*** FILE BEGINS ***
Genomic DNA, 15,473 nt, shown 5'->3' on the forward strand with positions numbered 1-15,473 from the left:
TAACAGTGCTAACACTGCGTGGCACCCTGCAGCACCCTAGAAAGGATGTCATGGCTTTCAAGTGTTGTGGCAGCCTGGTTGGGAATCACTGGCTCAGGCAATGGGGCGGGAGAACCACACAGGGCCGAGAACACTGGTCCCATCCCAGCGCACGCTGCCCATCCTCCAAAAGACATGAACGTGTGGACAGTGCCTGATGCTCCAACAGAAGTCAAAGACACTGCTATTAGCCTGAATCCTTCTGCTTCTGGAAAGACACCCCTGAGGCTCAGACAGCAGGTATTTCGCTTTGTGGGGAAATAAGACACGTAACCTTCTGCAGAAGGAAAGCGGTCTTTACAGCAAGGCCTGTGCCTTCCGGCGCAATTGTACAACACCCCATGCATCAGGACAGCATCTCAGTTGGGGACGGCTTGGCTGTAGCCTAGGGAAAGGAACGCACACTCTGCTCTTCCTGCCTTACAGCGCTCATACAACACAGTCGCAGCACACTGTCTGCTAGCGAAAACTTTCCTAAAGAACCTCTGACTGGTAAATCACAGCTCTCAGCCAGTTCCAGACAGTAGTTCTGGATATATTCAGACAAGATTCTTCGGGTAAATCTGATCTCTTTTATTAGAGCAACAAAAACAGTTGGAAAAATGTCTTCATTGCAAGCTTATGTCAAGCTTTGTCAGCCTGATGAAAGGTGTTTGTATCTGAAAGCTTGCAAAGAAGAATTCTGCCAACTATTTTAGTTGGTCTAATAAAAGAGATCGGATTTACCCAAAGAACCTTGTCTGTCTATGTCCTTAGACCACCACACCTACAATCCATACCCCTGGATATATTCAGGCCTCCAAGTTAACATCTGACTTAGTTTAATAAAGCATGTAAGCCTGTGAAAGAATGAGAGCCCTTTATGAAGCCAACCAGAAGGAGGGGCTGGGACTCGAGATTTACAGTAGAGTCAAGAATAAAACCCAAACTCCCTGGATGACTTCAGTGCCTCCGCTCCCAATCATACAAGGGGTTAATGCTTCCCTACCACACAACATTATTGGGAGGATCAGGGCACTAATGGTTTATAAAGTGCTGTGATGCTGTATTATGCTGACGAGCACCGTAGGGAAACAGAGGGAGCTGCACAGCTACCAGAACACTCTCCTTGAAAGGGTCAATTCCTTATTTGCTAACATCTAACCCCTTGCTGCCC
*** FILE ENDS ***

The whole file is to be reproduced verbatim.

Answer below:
Genomic DNA, 15,473 nt, shown 5'->3' on the forward strand with positions numbered 1-15,473 from the left:
TAACAGTGCTAACACTGCGTGGCACCCTGCAGCACCCTAGAAAGGATGTCATGGCTTTCAAGTGTTGTGGCAGCCTGGTTGGGAATCACTGGCTCAGGCAATGGGGCGGGAGAACCACACAGGGCCGAGAACACTGGTCCCATCCCAGCGCACGCTGCCCATCCTCCAAAAGACATGAACGTGTGGACAGTGCCTGATGCTCCAACAGAAGTCAAAGACACTGCTATTAGCCTGAATCCTTCTGCTTCTGGAAAGACACCCCTGAGGCTCAGACAGCAGGTATTTCGCTTTGTGGGGAAATAAGACACGTAACCTTCTGCAGAAGGAAAGCGGTCTTTACAGCAAGGCCTGTGCCTTCCGGCGCAATTGTACAACACCCCATGCATCAGGACAGCATCTCAGTTGGGGACGGCTTGGCTGTAGCCTAGGGAAAGGAACGCACACTCTGCTCTTCCTGCCTTACAGCGCTCATACAACACAGTCGCAGCACACTGTCTGCTAGCGAAAACTTTCCTAAAGAACCTCTGACTGGTAAATCACAGCTCTCAGCCAGTTCCAGACAGTAGTTCTGGATATATTCAGACAAGATTCTTCGGGTAAATCTGATCTCTTTTATTAGAGCAACAAAAACAGTTGGAAAAATGTCTTCATTGCAAGCTTATGTCAAGCTTTGTCAGCCTGATGAAAGGTGTTTGTATCTGAAAGCTTGCAAAGAAGAATTCTGCCAACTATTTTAGTTGGTCTAATAAAAGAGATCGGATTTACCCAAAGAACCTTGTCTGTCTATGTCCTTAGACCACCACACCTACAATCCATACCCCTGGATATATTCAGGCCTCCAAGTTAACATCTGACTTAGTTTAATAAAGCATGTAAGCCTGTGAAAGAATGAGAGCCCTTTATGAAGCCAACCAGAAGGAGGGGCTGGGACTCGAGATTTACAGTAGAGTCAAGAATAAAACCCAAACTCCCTGGATGACTTCAGTGCCTCCGCTCCCAATCATACAAGGGGTTAATGCTTCCCTACCACACAACATTATTGGGAGGATCAGGGCACTAATGGTTTATAAAGTGCTGTGATGCTGTATTATGCTGACGAGCACCGTAGGGAAACAGAGGGAGCTGCACAGCTACCAGAACACTCTCCTTGAAAGGGTCAATTCCTTATTTGCTAACATCTAACCCCTTGCTGCCC